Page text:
Formula 1’s business model is unlike that of any other sports series. Race tracks generally do not get any revenue from the television broadcasts of a grand prix or from F1’s corporate hospitality and trackside advertising. Money from these revenue streams goes to the sport’s rights-holder the F1 Group and the tracks are left to survive on ticket sales alone. It isn’t enough.
The income from ticket sales barely covers the annual race-hosting fee which comes to an average of around $33 million. Adding to the pressure on race promoters, the hosting fees accelerate by up to 10 per cent annually thanks to escalator clauses in the contracts.
Footing the bill for the running costs of a grand prix would drive the race promoters into loss, so it is usually covered by governments who invest more than $400 million in F1 races every year. They need to be wealthy nations in order to afford this which explains why Formula 1 races take place in eight of the ten nations with the highest gross domestic product, according to data from the World Bank. It particularly appeals to a certain type of country.
The average fee to host a race has risen by 18.9 per cent over the past five years
F1 is the world’s most-watched annual sports series and last year had 425 million television viewers. Over the past decade this has brought the sport to the attention of emerging markets looking to increase their global profile. Hosting an F1 race puts them on the sporting map alongside developed countries. The tremendous visibility on TV also promotes tourism, so governments of emerging markets are prepared to fund the hosting fees for their races.
This has fuelled an arms race between them which has boosted the average hosting fee by 18.9 per cent over the past five years. The effect has been magnified by the fact that the teams have historically refused to attend more than 20 races annually, due to the time spent away from home. It puts even more of a premium on F1’s calendar slots which contributes to driving the price up.
In turn, many races in F1’s European heartland have been priced out of the market. European countries don’t need to use F1 to promote tourism, so their governments tend not to fund the hosting fees. Accordingly, in the past decade F1 has lost races in France and Turkey, while Germany and Spain began to alternate venues annually after previously holding two grands prix every year.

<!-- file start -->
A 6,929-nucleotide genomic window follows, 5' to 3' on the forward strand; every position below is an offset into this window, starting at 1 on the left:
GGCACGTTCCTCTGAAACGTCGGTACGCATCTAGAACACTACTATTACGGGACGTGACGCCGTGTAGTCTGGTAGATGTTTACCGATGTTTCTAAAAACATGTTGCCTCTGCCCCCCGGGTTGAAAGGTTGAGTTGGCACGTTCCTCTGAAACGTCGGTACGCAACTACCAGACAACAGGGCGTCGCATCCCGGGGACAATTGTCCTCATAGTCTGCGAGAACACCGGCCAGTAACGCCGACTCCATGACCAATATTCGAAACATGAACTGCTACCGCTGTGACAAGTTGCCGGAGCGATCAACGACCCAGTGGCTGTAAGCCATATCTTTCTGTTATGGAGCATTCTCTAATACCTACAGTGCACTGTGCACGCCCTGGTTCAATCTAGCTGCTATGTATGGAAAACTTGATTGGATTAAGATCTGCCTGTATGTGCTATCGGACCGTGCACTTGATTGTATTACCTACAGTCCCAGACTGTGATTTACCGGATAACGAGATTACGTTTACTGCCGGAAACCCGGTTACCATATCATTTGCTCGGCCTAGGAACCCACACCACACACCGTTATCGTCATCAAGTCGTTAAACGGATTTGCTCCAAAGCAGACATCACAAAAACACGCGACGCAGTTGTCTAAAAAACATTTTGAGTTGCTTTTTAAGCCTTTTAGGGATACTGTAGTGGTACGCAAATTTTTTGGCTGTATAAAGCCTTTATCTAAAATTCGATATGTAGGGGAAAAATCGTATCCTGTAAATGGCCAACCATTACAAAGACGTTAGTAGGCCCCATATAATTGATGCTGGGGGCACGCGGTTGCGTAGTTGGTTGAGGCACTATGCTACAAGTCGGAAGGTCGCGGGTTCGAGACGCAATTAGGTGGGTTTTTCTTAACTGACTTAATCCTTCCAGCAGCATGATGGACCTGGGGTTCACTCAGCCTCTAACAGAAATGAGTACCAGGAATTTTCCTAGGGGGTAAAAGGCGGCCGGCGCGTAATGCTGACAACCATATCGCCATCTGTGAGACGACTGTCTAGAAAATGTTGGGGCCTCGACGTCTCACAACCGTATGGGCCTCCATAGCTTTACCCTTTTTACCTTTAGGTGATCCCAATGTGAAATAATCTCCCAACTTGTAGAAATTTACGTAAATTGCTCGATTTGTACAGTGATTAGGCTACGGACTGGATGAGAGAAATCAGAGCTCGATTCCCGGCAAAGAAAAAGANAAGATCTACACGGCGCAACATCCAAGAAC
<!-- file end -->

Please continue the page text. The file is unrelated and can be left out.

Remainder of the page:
Developed nations which host F1 gain through economic benefit from hundreds of thousands of spectators spending in the local area when they visit the race. One of the biggest beneficiaries has been the United States which returned to F1’s calendar in 2012 after a five-year hiatus. The inaugural race at the Circuit of the Americas (COTA) in Austin, Texas, attracted 117,429 spectators giving it the second-highest race-day attendance after the British Grand Prix.
Smith Travel Research reported that over the five-day period ending on Sunday November 18, when the race took place, hotels in the Austin area took in $32 million, which is triple the amount made during the same period the previous year. Hotel occupancy in downtown Austin the night before the race averaged at 97.8 per cent with guests paying an average rate of $300.44. In comparison, on the closest Saturday the previous year, the average rate came to $111.40. Although the average rate dropped to $266.16 on race day, this was still far higher than the $86.52 achieved the previous year.
Even beverage takings got a boost as Austin alcohol sales for November 2012 were 23 per cent higher than the same month the previous year. COTA sold more beer, wine and mixed drinks in November 2012 than any other venue in Texas and made $2.8 million from this alone.
This year F1 will return to Mexico City after a 23-year absence, giving a record 20 races on the calendar. In 2016, it will be joined by a grand prix in Baku, capital of oil-rich Azerbaijan, which will push the calendar beyond the previous limit. Time will tell whether the teams give the green light to 21 races or whether the brakes will be put on one of the races.